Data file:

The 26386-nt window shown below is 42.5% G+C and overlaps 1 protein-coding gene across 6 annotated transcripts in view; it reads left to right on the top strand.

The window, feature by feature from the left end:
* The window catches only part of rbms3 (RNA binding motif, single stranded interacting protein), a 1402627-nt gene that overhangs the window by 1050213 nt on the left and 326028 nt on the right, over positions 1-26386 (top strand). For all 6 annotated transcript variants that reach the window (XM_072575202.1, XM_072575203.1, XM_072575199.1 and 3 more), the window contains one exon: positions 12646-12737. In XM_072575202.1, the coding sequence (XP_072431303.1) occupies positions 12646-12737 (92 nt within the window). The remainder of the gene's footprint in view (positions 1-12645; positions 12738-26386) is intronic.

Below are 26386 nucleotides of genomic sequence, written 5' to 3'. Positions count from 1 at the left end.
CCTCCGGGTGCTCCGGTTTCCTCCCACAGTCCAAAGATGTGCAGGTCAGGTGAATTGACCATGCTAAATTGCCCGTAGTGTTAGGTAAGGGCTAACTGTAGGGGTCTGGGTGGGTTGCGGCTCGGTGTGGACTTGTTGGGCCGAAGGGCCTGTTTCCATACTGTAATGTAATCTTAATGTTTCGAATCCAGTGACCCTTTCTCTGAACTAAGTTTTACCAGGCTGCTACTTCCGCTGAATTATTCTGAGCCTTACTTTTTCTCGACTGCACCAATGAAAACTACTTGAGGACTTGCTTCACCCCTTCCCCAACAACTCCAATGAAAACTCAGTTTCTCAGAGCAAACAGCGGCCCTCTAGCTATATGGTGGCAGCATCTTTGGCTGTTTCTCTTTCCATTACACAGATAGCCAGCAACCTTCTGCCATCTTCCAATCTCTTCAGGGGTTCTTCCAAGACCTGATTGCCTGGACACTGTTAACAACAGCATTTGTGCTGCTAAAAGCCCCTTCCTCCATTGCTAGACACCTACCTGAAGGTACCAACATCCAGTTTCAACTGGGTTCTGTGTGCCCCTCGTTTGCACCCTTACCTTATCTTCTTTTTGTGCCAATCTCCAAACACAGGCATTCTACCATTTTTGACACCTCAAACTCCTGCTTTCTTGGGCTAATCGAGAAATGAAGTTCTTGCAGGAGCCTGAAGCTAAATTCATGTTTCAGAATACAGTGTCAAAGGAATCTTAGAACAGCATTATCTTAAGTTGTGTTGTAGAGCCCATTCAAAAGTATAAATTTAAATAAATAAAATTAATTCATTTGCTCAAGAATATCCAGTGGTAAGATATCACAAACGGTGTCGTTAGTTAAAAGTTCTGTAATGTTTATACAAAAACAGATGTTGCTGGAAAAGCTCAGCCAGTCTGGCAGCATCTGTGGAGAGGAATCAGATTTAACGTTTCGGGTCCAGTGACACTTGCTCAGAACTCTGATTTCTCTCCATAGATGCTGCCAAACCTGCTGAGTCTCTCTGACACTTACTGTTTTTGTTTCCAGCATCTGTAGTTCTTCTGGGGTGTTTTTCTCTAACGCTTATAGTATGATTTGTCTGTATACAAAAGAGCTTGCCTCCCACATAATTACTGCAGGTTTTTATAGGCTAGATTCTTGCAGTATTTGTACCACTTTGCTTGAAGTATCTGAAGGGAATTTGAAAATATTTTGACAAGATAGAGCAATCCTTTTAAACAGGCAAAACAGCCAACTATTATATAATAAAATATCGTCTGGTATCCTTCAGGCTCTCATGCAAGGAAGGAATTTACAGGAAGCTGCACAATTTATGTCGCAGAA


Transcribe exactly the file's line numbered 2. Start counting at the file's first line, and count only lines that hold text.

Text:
The window, feature by feature from the left end: